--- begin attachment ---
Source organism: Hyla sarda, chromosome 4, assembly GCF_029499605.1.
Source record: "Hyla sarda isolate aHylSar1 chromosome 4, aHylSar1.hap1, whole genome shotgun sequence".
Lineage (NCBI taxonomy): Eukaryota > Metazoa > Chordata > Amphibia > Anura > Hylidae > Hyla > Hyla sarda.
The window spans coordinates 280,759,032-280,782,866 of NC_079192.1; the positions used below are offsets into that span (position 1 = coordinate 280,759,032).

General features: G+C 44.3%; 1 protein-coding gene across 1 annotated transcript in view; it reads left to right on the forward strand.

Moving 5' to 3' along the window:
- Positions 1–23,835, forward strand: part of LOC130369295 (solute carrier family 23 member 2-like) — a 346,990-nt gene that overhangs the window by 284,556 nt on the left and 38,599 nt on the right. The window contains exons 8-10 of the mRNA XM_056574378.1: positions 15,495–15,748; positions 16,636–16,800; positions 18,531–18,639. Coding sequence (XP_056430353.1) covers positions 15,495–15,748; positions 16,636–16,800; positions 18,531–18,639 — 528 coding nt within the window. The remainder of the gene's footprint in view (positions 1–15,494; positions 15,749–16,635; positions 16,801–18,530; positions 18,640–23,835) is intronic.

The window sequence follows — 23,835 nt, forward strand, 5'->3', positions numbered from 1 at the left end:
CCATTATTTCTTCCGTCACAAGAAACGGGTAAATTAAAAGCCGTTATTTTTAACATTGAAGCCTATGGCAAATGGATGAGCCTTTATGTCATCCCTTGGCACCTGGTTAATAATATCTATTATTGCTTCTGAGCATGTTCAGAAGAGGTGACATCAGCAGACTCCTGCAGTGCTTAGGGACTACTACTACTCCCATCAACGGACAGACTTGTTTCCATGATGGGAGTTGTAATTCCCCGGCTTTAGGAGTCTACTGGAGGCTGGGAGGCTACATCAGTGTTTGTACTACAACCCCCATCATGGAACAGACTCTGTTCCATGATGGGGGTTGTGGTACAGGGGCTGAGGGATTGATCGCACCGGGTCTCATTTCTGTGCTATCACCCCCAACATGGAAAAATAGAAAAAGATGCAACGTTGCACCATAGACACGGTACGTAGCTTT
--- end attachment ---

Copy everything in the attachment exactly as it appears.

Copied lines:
Source organism: Hyla sarda, chromosome 4, assembly GCF_029499605.1.
Source record: "Hyla sarda isolate aHylSar1 chromosome 4, aHylSar1.hap1, whole genome shotgun sequence".
Lineage (NCBI taxonomy): Eukaryota > Metazoa > Chordata > Amphibia > Anura > Hylidae > Hyla > Hyla sarda.
The window spans coordinates 280,759,032-280,782,866 of NC_079192.1; the positions used below are offsets into that span (position 1 = coordinate 280,759,032).

General features: G+C 44.3%; 1 protein-coding gene across 1 annotated transcript in view; it reads left to right on the forward strand.

Moving 5' to 3' along the window:
- Positions 1–23,835, forward strand: part of LOC130369295 (solute carrier family 23 member 2-like) — a 346,990-nt gene that overhangs the window by 284,556 nt on the left and 38,599 nt on the right. The window contains exons 8-10 of the mRNA XM_056574378.1: positions 15,495–15,748; positions 16,636–16,800; positions 18,531–18,639. Coding sequence (XP_056430353.1) covers positions 15,495–15,748; positions 16,636–16,800; positions 18,531–18,639 — 528 coding nt within the window. The remainder of the gene's footprint in view (positions 1–15,494; positions 15,749–16,635; positions 16,801–18,530; positions 18,640–23,835) is intronic.

The window sequence follows — 23,835 nt, forward strand, 5'->3', positions numbered from 1 at the left end:
CCATTATTTCTTCCGTCACAAGAAACGGGTAAATTAAAAGCCGTTATTTTTAACATTGAAGCCTATGGCAAATGGATGAGCCTTTATGTCATCCCTTGGCACCTGGTTAATAATATCTATTATTGCTTCTGAGCATGTTCAGAAGAGGTGACATCAGCAGACTCCTGCAGTGCTTAGGGACTACTACTACTCCCATCAACGGACAGACTTGTTTCCATGATGGGAGTTGTAATTCCCCGGCTTTAGGAGTCTACTGGAGGCTGGGAGGCTACATCAGTGTTTGTACTACAACCCCCATCATGGAACAGACTCTGTTCCATGATGGGGGTTGTGGTACAGGGGCTGAGGGATTGATCGCACCGGGTCTCATTTCTGTGCTATCACCCCCAACATGGAAAAATAGAAAAAGATGCAACGTTGCACCATAGACACGGTACGTAGCTTT